Owner and operator Laura McIlrath Riel said the company extends the work of McIlrath Family Farms Market, the produce stand her parents established more than three decades ago to see fruit grown on their farm and from local small and hobby farms.
Riel tapped into those existing relationships for the new delivery service.
Riel has a handful of artisan food producers she already works with but is constantly browsing social media to find producers who can be featured in future deliveries. In the company’s first delivery, she included a sample of honey made by a local producer.
“I’m really scouting and working hard to find local people who are starting up,” she said.
Both Riel and Brown offer coffee from Basalt Roasters, a new Yakima roaster opened three months ago by Maddie and Josh Hicks. It features single- origin coffee, meaning it’s made from either a single producer, crop or region. Coffee connoisseurs associate single-origin with higher quality.
The business eventually wants to be sold at local coffee shops, but Maddie Hicks said there are benefits to first partnering with the two produce delivery services that promote local high-quality food.
Sagemoor Vineyards serves as curator and product supplier. The first few boxes, which revolved around different themes, such as a certain grape or winemaking style or featured wineries that used grapes from its vineyards. The most recent shipment from Selections from Sagemoor features a wine made with the vineyard’s new wine lable, Wines by Sagemoor.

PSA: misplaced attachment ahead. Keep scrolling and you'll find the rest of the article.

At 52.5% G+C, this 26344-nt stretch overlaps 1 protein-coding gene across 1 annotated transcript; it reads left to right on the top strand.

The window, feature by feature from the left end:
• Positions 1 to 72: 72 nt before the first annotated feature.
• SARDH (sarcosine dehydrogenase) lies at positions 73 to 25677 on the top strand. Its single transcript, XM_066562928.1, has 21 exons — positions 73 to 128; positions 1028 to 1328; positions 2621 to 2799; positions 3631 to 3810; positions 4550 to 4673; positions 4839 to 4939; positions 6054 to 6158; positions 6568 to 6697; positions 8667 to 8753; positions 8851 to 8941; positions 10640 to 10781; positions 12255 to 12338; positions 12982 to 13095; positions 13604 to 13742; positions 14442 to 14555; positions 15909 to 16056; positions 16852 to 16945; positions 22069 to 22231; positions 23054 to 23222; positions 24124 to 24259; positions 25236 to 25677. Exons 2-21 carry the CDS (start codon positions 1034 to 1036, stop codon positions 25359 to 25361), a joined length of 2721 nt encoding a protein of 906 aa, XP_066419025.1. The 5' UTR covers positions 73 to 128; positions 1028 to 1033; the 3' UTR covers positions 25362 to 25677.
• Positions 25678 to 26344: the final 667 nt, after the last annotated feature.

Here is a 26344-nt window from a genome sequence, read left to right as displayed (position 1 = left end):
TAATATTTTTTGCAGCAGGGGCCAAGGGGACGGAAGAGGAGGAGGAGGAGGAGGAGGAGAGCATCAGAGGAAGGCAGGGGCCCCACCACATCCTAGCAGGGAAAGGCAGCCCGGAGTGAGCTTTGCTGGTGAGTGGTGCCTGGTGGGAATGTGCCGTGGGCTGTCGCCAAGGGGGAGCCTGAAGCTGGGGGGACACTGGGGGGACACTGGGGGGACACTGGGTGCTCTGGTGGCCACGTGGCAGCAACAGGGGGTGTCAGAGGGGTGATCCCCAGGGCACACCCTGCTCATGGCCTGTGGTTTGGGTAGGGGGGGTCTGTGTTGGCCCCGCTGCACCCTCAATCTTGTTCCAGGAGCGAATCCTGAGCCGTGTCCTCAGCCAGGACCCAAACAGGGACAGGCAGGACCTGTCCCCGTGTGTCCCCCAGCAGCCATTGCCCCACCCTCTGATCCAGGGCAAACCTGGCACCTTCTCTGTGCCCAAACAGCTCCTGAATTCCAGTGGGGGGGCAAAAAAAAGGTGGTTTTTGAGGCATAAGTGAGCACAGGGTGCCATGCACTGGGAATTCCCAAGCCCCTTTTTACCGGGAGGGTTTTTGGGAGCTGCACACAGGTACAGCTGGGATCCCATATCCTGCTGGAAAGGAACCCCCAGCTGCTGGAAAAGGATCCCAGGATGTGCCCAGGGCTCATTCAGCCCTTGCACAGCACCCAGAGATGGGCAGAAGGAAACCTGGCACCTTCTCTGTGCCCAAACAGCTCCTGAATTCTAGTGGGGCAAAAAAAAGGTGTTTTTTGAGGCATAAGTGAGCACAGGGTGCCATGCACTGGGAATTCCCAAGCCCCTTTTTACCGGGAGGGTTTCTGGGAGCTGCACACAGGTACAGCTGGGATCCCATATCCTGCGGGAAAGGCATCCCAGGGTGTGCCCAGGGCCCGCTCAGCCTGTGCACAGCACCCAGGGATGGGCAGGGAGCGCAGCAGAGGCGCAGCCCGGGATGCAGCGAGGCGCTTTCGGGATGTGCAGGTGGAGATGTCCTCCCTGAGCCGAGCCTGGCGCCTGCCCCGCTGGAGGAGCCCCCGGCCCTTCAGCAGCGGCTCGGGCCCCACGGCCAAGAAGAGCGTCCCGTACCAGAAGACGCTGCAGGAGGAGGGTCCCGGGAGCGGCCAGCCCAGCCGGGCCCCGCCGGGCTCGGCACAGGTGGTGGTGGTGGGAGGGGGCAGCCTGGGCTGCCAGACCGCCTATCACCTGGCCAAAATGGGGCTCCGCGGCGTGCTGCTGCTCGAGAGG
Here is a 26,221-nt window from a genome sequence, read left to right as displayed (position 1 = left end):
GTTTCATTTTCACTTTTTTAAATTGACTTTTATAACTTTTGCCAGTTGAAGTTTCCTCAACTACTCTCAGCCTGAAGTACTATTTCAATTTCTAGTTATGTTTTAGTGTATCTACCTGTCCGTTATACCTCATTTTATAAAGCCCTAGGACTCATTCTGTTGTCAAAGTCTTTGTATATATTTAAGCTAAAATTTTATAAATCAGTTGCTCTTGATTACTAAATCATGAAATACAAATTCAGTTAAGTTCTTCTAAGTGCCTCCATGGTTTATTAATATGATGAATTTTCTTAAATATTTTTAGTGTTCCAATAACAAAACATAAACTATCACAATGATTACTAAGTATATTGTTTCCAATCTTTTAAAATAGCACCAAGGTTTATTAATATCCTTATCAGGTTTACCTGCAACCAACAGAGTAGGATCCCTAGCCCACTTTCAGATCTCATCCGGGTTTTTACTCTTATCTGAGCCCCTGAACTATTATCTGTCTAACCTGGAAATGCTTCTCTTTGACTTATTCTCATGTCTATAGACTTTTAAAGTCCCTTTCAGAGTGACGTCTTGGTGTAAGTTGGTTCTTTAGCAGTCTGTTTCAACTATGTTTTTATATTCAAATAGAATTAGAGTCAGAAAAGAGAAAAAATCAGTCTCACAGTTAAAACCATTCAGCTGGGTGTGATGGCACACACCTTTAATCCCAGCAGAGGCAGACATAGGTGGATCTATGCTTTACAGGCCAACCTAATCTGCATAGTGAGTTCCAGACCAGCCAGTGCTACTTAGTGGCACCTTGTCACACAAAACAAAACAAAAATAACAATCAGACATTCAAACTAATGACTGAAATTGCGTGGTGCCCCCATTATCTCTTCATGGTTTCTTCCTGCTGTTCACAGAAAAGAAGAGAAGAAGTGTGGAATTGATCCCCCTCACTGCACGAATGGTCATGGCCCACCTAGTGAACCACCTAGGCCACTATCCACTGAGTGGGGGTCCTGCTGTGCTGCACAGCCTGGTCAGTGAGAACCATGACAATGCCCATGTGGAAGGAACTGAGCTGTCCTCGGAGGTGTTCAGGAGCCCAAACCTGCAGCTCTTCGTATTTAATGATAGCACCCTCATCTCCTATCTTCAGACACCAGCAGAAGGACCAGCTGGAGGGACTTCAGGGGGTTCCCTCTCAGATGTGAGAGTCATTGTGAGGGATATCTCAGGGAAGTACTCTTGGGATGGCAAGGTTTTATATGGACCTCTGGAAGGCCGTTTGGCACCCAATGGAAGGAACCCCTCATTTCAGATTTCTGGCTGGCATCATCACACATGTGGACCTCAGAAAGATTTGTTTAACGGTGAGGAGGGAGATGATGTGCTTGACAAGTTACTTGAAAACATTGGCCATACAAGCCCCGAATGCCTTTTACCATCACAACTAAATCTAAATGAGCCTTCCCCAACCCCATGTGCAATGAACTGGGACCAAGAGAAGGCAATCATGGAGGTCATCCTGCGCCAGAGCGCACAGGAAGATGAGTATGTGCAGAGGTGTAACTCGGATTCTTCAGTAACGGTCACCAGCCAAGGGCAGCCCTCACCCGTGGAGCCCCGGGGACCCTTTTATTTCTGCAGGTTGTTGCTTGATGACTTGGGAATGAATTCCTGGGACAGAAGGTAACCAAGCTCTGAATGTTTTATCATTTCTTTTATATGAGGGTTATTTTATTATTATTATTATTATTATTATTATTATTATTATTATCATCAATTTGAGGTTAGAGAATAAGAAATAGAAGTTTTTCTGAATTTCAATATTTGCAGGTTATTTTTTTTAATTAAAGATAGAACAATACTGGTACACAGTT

While the focus is on promoting the Sagemoor Vineyards brand and the wines made with its grapes, Allan Bros.
CEO Miles Kohl believes it can apply the insight gained from the program to better promote and market the tree fruit grown and packed by Allan Bros.
These local delivery services — Selections by Sagemoor, Pacific Northwest Fresh and McIlarath Family Farms — are so new it will take time to see if they and the farmers and food artisans working with them will see sustained success.
Nationally, subscription box services have had varying results. Some subscription box brands — think Blue Apron or Birchbox — are now as ubiquitous as long-standing retail and food brands. Others died quickly. For example, Amazon ended its Prime Surprise Sweets, a curated box of artisan cookies and candies, after just a year.
Critics of the concept said some companies focused more on making money off the subscription instead of promoting their featured products. Several companies have been audited or been given poor ratings by the Better Business Bureau for billing issues or for making it difficult for customers to unsubscribe.
While Selections by Sagemoor has integrated several features of a subscription box experience, it bills itself as the “un-club experience.” While it promises access to the state’s best wines, it leaves the frequency of deliveries — once to several times a month — to the customer.
“We want to earn the consumers’ confidence,” Waliser said.
Krishnamurthy, the University of Washington- Bothell business school dean, said the products featured in these boxes are unlikely to grow to national prominence.
In other words, a bag of coffee from Basalt Roasters or bread from Buhrmaster Bakery Co. is unlikely to ever gain the same reach as Starbucks or Wonder Bread.
These subscription boxes’ strength lies in helping products and the companies that make them build a niche, Krishnamurthy said.
Finding a successful “niche leads to greater loyalty,” he said. “The more unique you are, the more loyal the customer,” he said.